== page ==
20.10.2018 – 6.1.2019
Gallery Crown Prince
The artistic estate of the expressionist painter and graphic artist Paul Kother (* 1878 in Leipzig, † 1963 in Weimar) was presented for the first time in an extensive museum exhibition. In addition to around 100 oil paintings and pastels, these included numerous drawings, watercolours and prints. The Citadel thus presented an artist who regularly exhibited in leading German galleries and art associations between 1910 and 1933. Together with artist friends* and colleagues* such as Otto Mueller, Max Pechstein, Max Beckmann, Maria Slavona and Karl Schmitt-Rottluff, Paul Kother belonged to the avant-garde in Dresden and Berlin until 1933.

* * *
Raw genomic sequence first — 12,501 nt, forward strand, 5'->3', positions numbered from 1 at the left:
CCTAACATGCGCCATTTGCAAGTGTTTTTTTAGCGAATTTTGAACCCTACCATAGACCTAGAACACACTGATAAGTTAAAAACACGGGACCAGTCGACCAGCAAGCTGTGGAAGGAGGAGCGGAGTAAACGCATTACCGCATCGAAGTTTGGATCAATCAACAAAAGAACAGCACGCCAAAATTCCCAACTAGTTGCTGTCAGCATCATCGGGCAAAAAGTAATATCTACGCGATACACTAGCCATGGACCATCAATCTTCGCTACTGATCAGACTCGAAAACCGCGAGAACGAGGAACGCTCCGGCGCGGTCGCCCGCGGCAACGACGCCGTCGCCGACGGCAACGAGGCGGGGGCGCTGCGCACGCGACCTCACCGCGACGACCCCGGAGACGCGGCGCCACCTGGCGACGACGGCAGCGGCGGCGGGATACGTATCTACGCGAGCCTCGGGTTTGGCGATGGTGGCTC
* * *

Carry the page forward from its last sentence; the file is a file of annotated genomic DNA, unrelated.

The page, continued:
Like many other artists of the so-called “lost generation”, however, he was also subject to National Socialist hostility against the avant-garde and was banned from exhibiting. While Kother had participated in World War I as a war painter in Flanders and France, he tried to get himself and his family through the years of World War II with occasional works. Family events and the oppressive situation of the post-war years gradually led him to distance himself from the cultural life of the young GDR and led him to depression and increasing isolation.
The exhibition, for which a comprehensive catalogue will be published, was created in collaboration with the Heylshof Museum in Worms and the Overbeck Museum in Bremen, where it will be shown in 2019 and 2020.